Free Light Timer For Windows
Free Light Timer would be at the top of the list when it comes to the most deceptive installation process of a Windows application. That however does not change the fact that it is a useful, unobtrusive timer for the Windows operating system.
Users who click next, next, next during installations will end up with Yahoo as their default homepage and search engine. A click on Customization and the removal of those optional features is however not enough to block the change. The program displays a "Would you like to continue with the recommended settings" prompt after removal of the two options. A click on OK performs the standard installation which changes the homepage and search engine. Only a click on Cancel continues the installation with the changes.
The timer is displayed in the lower right corner of the operating system right above the system tray icons and time. It is possible to move the small window to another location by holding down the left mouse button on its interface and dragging it around on the desktop.
The timer has been designed to be always on top with no apparent option to change the window behavior. Speaking of options; There are not any. Everything is directly accessible in the program window.
Users can use the up and down arrows to set the timer. A click on the ST button starts the timer. The only other available options are the R button to reset the timer and three color buttons to change the interface color of the timer.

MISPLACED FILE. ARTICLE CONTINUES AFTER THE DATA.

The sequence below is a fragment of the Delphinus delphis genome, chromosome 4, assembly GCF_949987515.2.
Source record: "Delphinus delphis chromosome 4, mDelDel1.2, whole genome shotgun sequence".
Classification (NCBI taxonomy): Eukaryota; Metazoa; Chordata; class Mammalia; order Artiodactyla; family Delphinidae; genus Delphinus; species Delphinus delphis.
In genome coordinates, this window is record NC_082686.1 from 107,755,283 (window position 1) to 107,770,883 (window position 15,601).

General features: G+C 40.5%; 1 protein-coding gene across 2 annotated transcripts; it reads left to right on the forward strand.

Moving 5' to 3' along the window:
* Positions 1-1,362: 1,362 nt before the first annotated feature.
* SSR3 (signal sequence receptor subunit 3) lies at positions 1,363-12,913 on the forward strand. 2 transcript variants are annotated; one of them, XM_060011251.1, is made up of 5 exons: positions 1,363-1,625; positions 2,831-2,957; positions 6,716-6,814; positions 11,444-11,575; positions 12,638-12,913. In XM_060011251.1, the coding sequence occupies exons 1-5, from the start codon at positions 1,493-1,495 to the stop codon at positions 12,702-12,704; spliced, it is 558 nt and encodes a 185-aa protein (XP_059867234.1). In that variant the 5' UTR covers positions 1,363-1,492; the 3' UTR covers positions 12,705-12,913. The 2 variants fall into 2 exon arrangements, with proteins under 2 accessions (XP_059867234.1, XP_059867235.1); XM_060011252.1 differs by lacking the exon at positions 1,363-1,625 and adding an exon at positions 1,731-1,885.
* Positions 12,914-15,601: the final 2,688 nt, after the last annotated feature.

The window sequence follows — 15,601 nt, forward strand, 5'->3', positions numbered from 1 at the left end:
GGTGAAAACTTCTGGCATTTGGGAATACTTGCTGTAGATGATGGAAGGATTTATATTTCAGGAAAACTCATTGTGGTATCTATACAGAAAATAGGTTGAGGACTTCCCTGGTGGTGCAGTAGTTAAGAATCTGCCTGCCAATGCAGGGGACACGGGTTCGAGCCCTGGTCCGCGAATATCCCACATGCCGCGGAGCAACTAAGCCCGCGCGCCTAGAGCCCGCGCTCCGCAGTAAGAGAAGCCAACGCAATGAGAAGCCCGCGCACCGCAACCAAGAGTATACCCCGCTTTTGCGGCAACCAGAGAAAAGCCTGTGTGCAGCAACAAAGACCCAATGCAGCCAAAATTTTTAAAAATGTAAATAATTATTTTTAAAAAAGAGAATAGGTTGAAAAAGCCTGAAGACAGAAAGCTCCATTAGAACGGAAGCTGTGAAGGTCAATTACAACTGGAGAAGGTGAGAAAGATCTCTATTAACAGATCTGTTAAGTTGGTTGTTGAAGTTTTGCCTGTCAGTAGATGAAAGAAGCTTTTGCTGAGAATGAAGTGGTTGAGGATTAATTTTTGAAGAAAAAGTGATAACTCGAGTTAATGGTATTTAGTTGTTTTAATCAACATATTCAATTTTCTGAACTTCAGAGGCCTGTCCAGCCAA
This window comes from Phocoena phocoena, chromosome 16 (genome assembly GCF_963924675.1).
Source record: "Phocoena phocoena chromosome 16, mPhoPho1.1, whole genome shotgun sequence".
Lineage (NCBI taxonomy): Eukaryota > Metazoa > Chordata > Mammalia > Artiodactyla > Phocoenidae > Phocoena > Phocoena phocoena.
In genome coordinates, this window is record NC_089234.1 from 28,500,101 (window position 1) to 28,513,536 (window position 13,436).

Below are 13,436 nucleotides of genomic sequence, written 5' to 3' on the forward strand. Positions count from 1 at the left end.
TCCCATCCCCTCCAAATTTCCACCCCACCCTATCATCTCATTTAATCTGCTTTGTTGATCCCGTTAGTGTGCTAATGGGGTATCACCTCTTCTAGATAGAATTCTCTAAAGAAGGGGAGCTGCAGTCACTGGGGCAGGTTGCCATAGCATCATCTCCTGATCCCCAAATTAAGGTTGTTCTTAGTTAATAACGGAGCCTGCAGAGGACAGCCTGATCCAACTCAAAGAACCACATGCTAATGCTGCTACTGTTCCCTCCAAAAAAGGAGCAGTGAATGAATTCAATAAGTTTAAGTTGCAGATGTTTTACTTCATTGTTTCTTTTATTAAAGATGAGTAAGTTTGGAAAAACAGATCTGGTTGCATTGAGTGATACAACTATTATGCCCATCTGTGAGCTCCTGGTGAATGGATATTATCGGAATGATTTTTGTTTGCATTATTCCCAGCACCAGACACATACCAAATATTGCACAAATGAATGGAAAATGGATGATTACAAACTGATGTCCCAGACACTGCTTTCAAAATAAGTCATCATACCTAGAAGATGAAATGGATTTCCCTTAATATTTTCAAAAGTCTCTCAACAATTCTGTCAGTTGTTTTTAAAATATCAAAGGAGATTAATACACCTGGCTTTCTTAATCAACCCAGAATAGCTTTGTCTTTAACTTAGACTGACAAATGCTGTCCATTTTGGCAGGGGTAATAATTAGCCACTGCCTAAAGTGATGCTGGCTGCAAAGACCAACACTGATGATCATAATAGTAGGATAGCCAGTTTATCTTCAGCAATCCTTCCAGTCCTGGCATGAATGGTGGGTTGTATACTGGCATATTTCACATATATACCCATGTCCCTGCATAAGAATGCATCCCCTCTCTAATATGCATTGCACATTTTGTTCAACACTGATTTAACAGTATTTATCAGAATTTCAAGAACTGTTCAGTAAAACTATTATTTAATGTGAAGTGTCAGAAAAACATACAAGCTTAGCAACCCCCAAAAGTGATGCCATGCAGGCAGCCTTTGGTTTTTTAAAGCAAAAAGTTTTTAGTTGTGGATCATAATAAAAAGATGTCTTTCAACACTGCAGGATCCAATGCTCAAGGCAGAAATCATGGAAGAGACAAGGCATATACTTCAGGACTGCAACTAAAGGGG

The timer plays a sound and begins flashing once the time runs out. This can only be stopped with a click on the R button.
Free Light Timer has been tested on a 64-bit Windows 7 system. The program can be downloaded directly from the developer homepage. No information about compatibility are provided on the website.
Update: The developer website is no longer accessible, it returns a not found error when you try to open it. We have removed the link to it as a consequence for now, and suggest you download the latest release version of Free Light Timer from Softpedia instead.Advertisement
I hate software that has deceptive installation options. I think it is Digsby that says:
“I agree to the terms of service and want to install this and that too”
with accept and decline buttons. Clicking decline keeps this from installing the additional apps but I bet most people never get passed the “I agree to the terms…” and click the accept button. Not to mention the other options for using your CPU to process data or whatever they do, but at least they are giving the option now as opposed to turning it on by default. ;)
Thanks for the heads up on this one. :)
I’ve installed it in custom mode and didn’t allow the installer to change the IE start page and search. It did it anyway ;-(
Maybe because you clicked accept and not decline?